Anna Worrell (she/her) is the Program Manager of Social Impact at Hillel International. Prior to her current role, Anna worked in various sectors including Jewish service and learning through Avodah’s Service Corps, substance use prevention, victim/survivor services, and reentry services for previously incarcerated individuals. Connecting her dedication to social justice work with her Jewish identity has had a profound impact on the way Anna views the world and our responsibility in it. Anna holds a Master of Social Work degree with a Certificate in Global Human Rights from the University of Pennsylvania and a Bachelor of Health Education and Health Promotion degree with a Special Award for Diversity Education from CSU Chico. She has a passion for exploring the interconnectedness of social issues (both global and local) and continuously works to address their root causes through centering impacted voices in order to create healing. Anna lives in San Diego, California where she can be found playing with her two cats, bowling with her family, and buying too many house plants.
Staff: CEO, OLAM
Staff: Director of Jewish Communal Engagement and Learning, OLAM
Tony Westbrook, Jr.
Staff: Director of Jewish Service Learning, Repair the World
Eli Greenstein Jacober
Staff: Director of Campaigns, Repair the World
JSA STUDY TRIP: Qs and As
OLAM is a network of 65+ Jewish and Israeli organizations working in the fields of global service, international development, and humanitarian aid. Inspired by Jewish values and committed to high ethical standards, OLAM convenes and mobilizes leaders and organizations to take meaningful action in support of the world’s most vulnerable people, in order to foster a more just and compassionate world for all.
The study trip is powered by Repair the World via the JCRIF Reset grant because both Repair the World and OLAM are committed to building a Jewish service movement that includes domestic and global service.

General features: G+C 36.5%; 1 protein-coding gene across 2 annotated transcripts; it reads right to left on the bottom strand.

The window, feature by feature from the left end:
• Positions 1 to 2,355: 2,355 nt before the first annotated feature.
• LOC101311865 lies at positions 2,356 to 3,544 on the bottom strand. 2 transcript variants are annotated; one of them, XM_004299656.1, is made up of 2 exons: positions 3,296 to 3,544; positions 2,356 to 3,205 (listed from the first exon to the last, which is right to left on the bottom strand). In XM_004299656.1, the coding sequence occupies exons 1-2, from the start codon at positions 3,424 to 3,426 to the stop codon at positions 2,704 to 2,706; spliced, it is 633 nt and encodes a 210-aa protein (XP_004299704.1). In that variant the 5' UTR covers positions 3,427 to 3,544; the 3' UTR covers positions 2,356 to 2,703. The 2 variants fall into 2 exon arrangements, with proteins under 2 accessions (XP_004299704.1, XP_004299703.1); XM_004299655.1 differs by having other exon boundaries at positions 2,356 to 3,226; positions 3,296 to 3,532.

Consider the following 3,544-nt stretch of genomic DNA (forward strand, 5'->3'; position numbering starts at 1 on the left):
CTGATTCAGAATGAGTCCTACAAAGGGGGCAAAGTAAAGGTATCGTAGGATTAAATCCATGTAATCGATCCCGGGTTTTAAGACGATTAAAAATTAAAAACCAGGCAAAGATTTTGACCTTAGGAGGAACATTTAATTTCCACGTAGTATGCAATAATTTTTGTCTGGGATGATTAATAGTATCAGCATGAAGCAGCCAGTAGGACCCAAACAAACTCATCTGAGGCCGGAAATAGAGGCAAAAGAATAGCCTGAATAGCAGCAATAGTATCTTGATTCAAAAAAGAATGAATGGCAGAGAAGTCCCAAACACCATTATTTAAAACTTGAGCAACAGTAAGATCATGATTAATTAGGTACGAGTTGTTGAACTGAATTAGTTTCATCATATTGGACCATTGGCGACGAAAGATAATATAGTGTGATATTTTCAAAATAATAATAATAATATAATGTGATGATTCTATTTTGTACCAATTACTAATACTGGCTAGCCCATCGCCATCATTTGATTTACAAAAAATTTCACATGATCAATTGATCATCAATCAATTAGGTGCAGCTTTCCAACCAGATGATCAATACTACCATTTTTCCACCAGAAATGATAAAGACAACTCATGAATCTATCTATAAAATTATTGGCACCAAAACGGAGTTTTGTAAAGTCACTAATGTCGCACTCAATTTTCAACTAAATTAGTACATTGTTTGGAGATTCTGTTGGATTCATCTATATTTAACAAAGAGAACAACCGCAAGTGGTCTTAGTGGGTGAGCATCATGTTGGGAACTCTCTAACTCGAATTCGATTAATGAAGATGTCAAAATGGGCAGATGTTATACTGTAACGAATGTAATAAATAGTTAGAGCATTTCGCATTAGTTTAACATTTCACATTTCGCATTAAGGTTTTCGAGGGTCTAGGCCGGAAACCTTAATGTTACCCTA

The trip will strengthen the connection between local and global service, and build a holistic movement that brings together Jewish organizations and individuals engaged in service around the world.
The JSA Study Trip will showcase a variety of Jewish and Israeli organizations in the field of global service and international development, including fellow OLAM partner and JSA member JDC Entwine. We will meet staff and participants of global service programs, and gain insight into the design of their educational components. Specifically, the trip will focus on the following areas:
Global service: Exposure to Jewish individuals and organizations serving in Rwanda, and exploring connection points between global and local service
Global responsibility: Exploring our responsibility as Jews to broader humanity, both locally and globally, and looking at various models for global service
Rwandan society: Learning about Rwandan history, its current growth, and the role of service in civil society
Implementing learnings: Working together to consider optimal ways to implement our learnings in our organizations
The study trip is designed for 16-20 senior-level professionals from JSA organizations (e.g., CEOs, senior Jewish educators, program VPs, etc.).
Ideally, organizations will send two participants:
1. The person directly responsible for implementing the organization’s service work and overseeing the JSA partnership.
2. A senior-level professional involved in determining the organization’s programmatic agenda and strategic plan.
* Please note we will not accept applications from organizations that have participated in OLAM study trips, unless there are demonstrated efforts being made in the organization to promote global Jewish service and international development. (Applicants who have already participated in an OLAM study trip are not eligible.)
Study Trip participants and their organizations will gain many benefits, including:
Increased knowledge about some of the world’s most pressing issues, as well as the Jewish and Israeli organizations working on these issues
A cohort experience in which you can share experiences relating to service, Jewish identity, and global responsibility
Skills and knowledge to embed best practices into service programs
An expanded toolbox to show constituents the connection between their Jewish identities and the global issues that are meaningful to them